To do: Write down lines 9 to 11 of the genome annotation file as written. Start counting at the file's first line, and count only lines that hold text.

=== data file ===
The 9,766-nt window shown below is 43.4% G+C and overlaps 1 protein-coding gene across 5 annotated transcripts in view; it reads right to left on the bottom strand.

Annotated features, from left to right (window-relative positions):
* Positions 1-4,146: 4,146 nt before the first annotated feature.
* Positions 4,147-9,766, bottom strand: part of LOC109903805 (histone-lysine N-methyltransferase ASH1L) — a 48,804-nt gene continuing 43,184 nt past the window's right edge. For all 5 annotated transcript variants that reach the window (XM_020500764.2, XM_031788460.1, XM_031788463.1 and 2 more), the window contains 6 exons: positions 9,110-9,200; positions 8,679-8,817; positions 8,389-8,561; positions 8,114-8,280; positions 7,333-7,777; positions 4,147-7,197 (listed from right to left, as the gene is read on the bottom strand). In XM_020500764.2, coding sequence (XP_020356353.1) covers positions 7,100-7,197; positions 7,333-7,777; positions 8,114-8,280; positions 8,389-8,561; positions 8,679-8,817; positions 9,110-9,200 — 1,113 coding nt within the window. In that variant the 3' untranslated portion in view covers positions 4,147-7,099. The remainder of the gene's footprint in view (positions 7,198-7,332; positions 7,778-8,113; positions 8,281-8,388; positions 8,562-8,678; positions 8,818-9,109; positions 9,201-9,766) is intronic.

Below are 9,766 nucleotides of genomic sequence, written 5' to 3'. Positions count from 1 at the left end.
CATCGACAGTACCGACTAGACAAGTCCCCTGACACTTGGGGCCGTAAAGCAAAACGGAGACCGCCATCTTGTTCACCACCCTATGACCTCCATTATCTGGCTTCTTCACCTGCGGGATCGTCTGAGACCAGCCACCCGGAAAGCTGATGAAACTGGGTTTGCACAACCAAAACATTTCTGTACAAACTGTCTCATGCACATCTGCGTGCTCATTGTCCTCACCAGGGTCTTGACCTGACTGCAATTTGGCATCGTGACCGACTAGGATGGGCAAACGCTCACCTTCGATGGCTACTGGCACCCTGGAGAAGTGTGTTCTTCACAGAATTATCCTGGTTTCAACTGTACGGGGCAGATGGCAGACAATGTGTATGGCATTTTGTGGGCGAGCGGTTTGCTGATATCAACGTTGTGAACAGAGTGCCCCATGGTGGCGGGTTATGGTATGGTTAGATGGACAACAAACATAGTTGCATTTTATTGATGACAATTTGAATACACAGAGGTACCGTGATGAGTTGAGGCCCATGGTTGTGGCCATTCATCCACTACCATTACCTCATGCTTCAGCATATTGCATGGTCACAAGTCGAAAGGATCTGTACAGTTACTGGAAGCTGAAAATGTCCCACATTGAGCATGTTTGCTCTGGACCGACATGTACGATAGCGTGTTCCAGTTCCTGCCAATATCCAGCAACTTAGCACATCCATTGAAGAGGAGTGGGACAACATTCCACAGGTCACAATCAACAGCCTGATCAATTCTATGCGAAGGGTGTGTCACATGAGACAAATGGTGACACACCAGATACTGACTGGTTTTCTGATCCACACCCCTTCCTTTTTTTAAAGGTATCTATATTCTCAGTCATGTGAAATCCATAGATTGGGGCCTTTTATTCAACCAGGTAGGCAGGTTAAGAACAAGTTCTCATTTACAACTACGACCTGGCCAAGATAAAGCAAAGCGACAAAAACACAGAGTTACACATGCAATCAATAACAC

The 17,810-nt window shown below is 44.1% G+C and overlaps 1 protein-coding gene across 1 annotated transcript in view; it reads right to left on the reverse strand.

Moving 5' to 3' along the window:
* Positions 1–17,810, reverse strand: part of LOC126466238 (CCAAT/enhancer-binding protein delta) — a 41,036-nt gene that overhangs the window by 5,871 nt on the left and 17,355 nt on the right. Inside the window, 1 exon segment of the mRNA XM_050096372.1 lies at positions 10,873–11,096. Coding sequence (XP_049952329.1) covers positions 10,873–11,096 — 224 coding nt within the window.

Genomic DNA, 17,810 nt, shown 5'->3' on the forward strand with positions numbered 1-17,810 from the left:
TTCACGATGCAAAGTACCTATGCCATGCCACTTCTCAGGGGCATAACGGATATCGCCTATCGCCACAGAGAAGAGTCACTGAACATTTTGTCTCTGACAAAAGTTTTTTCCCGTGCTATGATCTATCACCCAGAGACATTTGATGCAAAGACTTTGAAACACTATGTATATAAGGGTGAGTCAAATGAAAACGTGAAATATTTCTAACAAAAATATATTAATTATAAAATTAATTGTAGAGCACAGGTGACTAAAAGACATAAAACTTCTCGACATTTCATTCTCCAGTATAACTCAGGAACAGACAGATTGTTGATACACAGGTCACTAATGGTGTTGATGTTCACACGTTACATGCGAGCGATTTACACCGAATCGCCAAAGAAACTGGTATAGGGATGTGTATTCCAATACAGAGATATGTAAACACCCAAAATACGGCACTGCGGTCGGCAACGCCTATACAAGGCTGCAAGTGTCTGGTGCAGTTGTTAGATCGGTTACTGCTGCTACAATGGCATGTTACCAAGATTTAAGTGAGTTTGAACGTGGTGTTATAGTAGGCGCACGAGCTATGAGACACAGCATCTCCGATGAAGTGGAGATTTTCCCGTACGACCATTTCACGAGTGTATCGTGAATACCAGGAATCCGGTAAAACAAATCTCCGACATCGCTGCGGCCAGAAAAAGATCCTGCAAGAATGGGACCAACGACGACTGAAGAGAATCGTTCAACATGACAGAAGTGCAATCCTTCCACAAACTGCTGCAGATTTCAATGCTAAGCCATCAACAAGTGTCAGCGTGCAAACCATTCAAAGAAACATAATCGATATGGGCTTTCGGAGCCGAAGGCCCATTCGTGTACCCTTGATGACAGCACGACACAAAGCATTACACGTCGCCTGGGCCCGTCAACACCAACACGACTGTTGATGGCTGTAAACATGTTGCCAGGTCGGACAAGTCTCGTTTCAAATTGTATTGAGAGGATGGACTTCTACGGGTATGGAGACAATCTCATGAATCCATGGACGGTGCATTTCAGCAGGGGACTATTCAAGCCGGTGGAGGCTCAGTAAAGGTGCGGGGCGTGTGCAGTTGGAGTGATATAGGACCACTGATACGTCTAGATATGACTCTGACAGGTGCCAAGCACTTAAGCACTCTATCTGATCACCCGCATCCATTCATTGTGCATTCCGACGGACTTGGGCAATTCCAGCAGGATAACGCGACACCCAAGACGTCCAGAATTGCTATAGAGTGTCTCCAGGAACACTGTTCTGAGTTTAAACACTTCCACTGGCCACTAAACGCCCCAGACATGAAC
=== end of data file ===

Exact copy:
* Positions 1–17,810, reverse strand: part of LOC126466238 (CCAAT/enhancer-binding protein delta) — a 41,036-nt gene that overhangs the window by 5,871 nt on the left and 17,355 nt on the right. Inside the window, 1 exon segment of the mRNA XM_050096372.1 lies at positions 10,873–11,096. Coding sequence (XP_049952329.1) covers positions 10,873–11,096 — 224 coding nt within the window.

Genomic DNA, 17,810 nt, shown 5'->3' on the forward strand with positions numbered 1-17,810 from the left:
TTCACGATGCAAAGTACCTATGCCATGCCACTTCTCAGGGGCATAACGGATATCGCCTATCGCCACAGAGAAGAGTCACTGAACATTTTGTCTCTGACAAAAGTTTTTTCCCGTGCTATGATCTATCACCCAGAGACATTTGATGCAAAGACTTTGAAACACTATGTATATAAGGGTGAGTCAAATGAAAACGTGAAATATTTCTAACAAAAATATATTAATTATAAAATTAATTGTAGAGCACAGGTGACTAAAAGACATAAAACTTCTCGACATTTCATTCTCCAGTATAACTCAGGAACAGACAGATTGTTGATACACAGGTCACTAATGGTGTTGATGTTCACACGTTACATGCGAGCGATTTACACCGAATCGCCAAAGAAACTGGTATAGGGATGTGTATTCCAATACAGAGATATGTAAACACCCAAAATACGGCACTGCGGTCGGCAACGCCTATACAAGGCTGCAAGTGTCTGGTGCAGTTGTTAGATCGGTTACTGCTGCTACAATGGCATGTTACCAAGATTTAAGTGAGTTTGAACGTGGTGTTATAGTAGGCGCACGAGCTATGAGACACAGCATCTCCGATGAAGTGGAGATTTTCCCGTACGACCATTTCACGAGTGTATCGTGAATACCAGGAATCCGGTAAAACAAATCTCCGACATCGCTGCGGCCAGAAAAAGATCCTGCAAGAATGGGACCAACGACGACTGAAGAGAATCGTTCAACATGACAGAAGTGCAATCCTTCCACAAACTGCTGCAGATTTCAATGCTAAGCCATCAACAAGTGTCAGCGTGCAAACCATTCAAAGAAACATAATCGATATGGGCTTTCGGAGCCGAAGGCCCATTCGTGTACCCTTGATGACAGCACGACACAAAGCATTACACGTCGCCTGGGCCCGTCAACACCAACACGACTGTTGATGGCTGTAAACATGTTGCCAGGTCGGACAAGTCTCGTTTCAAATTGTATTGAGAGGATGGACTTCTACGGGTATGGAGACAATCTCATGAATCCATGGACGGTGCATTTCAGCAGGGGACTATTCAAGCCGGTGGAGGCTCAGTAAAGGTGCGGGGCGTGTGCAGTTGGAGTGATATAGGACCACTGATACGTCTAGATATGACTCTGACAGGTGCCAAGCACTTAAGCACTCTATCTGATCACCCGCATCCATTCATTGTGCATTCCGACGGACTTGGGCAATTCCAGCAGGATAACGCGACACCCAAGACGTCCAGAATTGCTATAGAGTGTCTCCAGGAACACTGTTCTGAGTTTAAACACTTCCACTGGCCACTAAACGCCCCAGACATGAAC